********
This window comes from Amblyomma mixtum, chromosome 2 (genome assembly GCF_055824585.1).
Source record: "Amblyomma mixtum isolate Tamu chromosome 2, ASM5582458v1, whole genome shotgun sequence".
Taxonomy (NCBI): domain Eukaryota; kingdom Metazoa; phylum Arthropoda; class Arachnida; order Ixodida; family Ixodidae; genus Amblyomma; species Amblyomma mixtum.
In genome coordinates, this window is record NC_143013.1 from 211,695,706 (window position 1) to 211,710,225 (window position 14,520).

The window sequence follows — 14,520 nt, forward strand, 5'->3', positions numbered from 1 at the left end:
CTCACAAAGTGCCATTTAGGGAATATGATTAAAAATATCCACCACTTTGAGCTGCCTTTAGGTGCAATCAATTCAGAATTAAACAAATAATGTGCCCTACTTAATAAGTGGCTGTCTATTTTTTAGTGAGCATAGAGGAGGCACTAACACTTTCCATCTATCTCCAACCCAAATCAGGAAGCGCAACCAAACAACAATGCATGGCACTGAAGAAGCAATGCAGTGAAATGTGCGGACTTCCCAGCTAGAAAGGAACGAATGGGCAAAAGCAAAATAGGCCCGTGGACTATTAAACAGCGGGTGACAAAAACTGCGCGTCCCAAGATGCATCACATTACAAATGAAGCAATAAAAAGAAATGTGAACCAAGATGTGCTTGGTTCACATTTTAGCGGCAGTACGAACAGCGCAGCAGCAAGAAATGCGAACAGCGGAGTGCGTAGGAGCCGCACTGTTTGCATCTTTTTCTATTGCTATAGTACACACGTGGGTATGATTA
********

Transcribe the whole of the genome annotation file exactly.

This window comes from Amblyomma mixtum, chromosome 2 (genome assembly GCF_055824585.1).
Source record: "Amblyomma mixtum isolate Tamu chromosome 2, ASM5582458v1, whole genome shotgun sequence".
Taxonomy (NCBI): domain Eukaryota; kingdom Metazoa; phylum Arthropoda; class Arachnida; order Ixodida; family Ixodidae; genus Amblyomma; species Amblyomma mixtum.
In genome coordinates, this window is record NC_143013.1 from 211,695,706 (window position 1) to 211,710,225 (window position 14,520).

The window sequence follows — 14,520 nt, forward strand, 5'->3', positions numbered from 1 at the left end:
CTCACAAAGTGCCATTTAGGGAATATGATTAAAAATATCCACCACTTTGAGCTGCCTTTAGGTGCAATCAATTCAGAATTAAACAAATAATGTGCCCTACTTAATAAGTGGCTGTCTATTTTTTAGTGAGCATAGAGGAGGCACTAACACTTTCCATCTATCTCCAACCCAAATCAGGAAGCGCAACCAAACAACAATGCATGGCACTGAAGAAGCAATGCAGTGAAATGTGCGGACTTCCCAGCTAGAAAGGAACGAATGGGCAAAAGCAAAATAGGCCCGTGGACTATTAAACAGCGGGTGACAAAAACTGCGCGTCCCAAGATGCATCACATTACAAATGAAGCAATAAAAAGAAATGTGAACCAAGATGTGCTTGGTTCACATTTTAGCGGCAGTACGAACAGCGCAGCAGCAAGAAATGCGAACAGCGGAGTGCGTAGGAGCCGCACTGTTTGCATCTTTTTCTATTGCTATAGTACACACGTGGGTATGATTA